Three Easy Tips for Spring-Flowering Bulbs Can Help Ensure Future Blooms
MANHATTAN, Kan. – It seems to happen overnight, when the cold, dreary days of winter give way to green grass and colorful patches of flowers in the landscape.
Three easy steps you take now will help ensure spring-flowering bulbs will bloom for years to come, said Kansas State University horticulturist Ward Upham.
1. If practical, remove spent flowers with a scissors or a hand pruner. This allows the plant to conserve its energy for bloom the next year rather than using it to produce seed.
2. Allow foliage to die naturally — it is needed to manufacture food that will be stored in the bulb and used for next year’s flowers.
3. Don’t fertilize. The roots of these plants start to shut down after flowering. Fertilizer applied at this time is wasted. Instead, fertilize during the fall at the time bulbs are normally planted and again in the spring when new growth pokes out of the ground.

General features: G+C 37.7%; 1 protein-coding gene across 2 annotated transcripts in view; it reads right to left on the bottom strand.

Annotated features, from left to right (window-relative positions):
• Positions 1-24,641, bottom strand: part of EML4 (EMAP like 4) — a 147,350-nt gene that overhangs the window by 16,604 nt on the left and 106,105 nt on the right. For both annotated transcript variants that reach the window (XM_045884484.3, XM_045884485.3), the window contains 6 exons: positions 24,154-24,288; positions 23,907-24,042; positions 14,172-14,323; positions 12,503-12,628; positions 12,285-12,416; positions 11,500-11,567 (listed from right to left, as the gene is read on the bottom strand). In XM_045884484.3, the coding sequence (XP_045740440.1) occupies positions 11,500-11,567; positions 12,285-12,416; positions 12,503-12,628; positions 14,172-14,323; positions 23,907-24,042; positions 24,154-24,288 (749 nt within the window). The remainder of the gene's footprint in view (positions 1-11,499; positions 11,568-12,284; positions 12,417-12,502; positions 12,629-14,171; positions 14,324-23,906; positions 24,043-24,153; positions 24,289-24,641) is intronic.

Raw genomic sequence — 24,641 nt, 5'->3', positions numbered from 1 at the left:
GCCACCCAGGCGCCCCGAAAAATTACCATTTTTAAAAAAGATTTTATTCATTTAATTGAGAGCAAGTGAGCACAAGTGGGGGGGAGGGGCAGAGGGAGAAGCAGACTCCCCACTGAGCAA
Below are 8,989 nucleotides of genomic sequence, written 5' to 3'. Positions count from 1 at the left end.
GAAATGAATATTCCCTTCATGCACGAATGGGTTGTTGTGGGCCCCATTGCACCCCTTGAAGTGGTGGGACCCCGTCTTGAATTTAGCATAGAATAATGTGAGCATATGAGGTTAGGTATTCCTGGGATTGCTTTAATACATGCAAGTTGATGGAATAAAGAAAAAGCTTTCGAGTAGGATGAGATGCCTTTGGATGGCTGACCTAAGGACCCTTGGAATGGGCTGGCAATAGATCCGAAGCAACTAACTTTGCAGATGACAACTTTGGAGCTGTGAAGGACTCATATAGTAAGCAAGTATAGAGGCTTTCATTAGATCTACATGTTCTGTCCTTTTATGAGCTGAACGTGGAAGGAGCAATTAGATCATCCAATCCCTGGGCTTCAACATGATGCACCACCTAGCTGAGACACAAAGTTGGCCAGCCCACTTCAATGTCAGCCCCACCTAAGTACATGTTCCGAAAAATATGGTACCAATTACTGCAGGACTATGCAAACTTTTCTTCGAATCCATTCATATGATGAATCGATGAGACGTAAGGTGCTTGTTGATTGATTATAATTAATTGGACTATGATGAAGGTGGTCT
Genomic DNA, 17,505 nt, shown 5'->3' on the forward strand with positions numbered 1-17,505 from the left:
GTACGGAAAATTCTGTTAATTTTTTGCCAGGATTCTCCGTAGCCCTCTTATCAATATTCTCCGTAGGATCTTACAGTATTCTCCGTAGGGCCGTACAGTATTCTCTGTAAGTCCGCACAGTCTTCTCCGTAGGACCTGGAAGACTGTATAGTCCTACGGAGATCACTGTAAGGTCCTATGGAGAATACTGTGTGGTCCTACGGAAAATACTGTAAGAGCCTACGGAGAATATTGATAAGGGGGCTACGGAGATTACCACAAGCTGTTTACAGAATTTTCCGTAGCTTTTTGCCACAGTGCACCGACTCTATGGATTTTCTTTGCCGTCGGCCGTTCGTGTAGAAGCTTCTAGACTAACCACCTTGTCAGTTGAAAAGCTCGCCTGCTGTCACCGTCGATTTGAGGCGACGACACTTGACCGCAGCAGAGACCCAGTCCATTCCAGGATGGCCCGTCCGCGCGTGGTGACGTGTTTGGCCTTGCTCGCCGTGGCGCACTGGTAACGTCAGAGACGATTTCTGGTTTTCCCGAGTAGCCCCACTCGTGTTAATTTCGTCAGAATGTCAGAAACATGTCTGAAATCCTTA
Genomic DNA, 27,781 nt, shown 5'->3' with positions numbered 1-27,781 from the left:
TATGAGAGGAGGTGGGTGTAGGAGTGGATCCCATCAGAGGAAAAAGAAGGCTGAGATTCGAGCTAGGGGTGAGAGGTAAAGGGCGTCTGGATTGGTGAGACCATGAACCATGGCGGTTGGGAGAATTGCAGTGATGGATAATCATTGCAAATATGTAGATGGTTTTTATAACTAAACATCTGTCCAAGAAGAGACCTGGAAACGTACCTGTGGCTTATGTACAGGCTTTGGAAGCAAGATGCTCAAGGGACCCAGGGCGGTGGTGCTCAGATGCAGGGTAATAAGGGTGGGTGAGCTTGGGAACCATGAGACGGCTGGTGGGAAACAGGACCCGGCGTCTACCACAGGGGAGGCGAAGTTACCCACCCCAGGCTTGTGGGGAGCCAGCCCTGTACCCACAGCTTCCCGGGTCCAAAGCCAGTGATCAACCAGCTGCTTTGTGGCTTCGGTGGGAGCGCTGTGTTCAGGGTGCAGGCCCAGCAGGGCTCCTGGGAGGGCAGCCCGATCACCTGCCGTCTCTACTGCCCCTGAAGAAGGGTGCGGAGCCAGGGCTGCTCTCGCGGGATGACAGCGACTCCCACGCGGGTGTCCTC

Upham is the Horticulture Rapid Response coordinator with K-State Research and Extension. He also coordinates the state’s extension Master Gardener program.
More information about growing flowers, as well as fruits and vegetables, lawns, trees and shrubs is available at K-State Research and Extension county and district offices across Kansas and online.
K-State Research and Extension is a short name for the Kansas State University Agricultural Experiment Station and Cooperative Extension Service, a program designed to generate and distribute useful knowledge for the well-being of Kansans. Supported by county, state, federal and private funds, the program has county Extension offices, experiment fields, area Extension offices and regional research centers statewide. Its headquarters is on the K-State campus, Manhattan.
Story by: Mary Lou Petermlpeter@ksu.eduK-State Research & Extension News
Ward Upham - 785-532-1438 or email@example.com